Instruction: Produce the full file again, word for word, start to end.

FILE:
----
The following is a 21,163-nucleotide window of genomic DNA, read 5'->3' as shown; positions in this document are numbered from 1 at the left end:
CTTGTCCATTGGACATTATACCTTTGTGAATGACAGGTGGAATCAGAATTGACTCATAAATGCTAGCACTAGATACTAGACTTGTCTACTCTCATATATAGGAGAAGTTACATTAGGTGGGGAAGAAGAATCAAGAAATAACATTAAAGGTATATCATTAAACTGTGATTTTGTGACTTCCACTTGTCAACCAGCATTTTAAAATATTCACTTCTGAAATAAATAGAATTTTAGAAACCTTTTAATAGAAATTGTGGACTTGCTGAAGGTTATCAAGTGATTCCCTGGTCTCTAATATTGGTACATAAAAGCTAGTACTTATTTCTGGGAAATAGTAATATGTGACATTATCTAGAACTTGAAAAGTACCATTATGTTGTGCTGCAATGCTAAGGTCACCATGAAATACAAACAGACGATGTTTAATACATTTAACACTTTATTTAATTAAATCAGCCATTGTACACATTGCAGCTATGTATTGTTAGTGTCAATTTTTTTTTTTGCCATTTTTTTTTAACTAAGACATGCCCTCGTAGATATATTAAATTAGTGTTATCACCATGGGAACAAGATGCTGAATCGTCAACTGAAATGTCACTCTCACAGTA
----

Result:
The following is a 21,163-nucleotide window of genomic DNA, read 5'->3' as shown; positions in this document are numbered from 1 at the left end:
CTTGTCCATTGGACATTATACCTTTGTGAATGACAGGTGGAATCAGAATTGACTCATAAATGCTAGCACTAGATACTAGACTTGTCTACTCTCATATATAGGAGAAGTTACATTAGGTGGGGAAGAAGAATCAAGAAATAACATTAAAGGTATATCATTAAACTGTGATTTTGTGACTTCCACTTGTCAACCAGCATTTTAAAATATTCACTTCTGAAATAAATAGAATTTTAGAAACCTTTTAATAGAAATTGTGGACTTGCTGAAGGTTATCAAGTGATTCCCTGGTCTCTAATATTGGTACATAAAAGCTAGTACTTATTTCTGGGAAATAGTAATATGTGACATTATCTAGAACTTGAAAAGTACCATTATGTTGTGCTGCAATGCTAAGGTCACCATGAAATACAAACAGACGATGTTTAATACATTTAACACTTTATTTAATTAAATCAGCCATTGTACACATTGCAGCTATGTATTGTTAGTGTCAATTTTTTTTTTTGCCATTTTTTTTTAACTAAGACATGCCCTCGTAGATATATTAAATTAGTGTTATCACCATGGGAACAAGATGCTGAATCGTCAACTGAAATGTCACTCTCACAGTA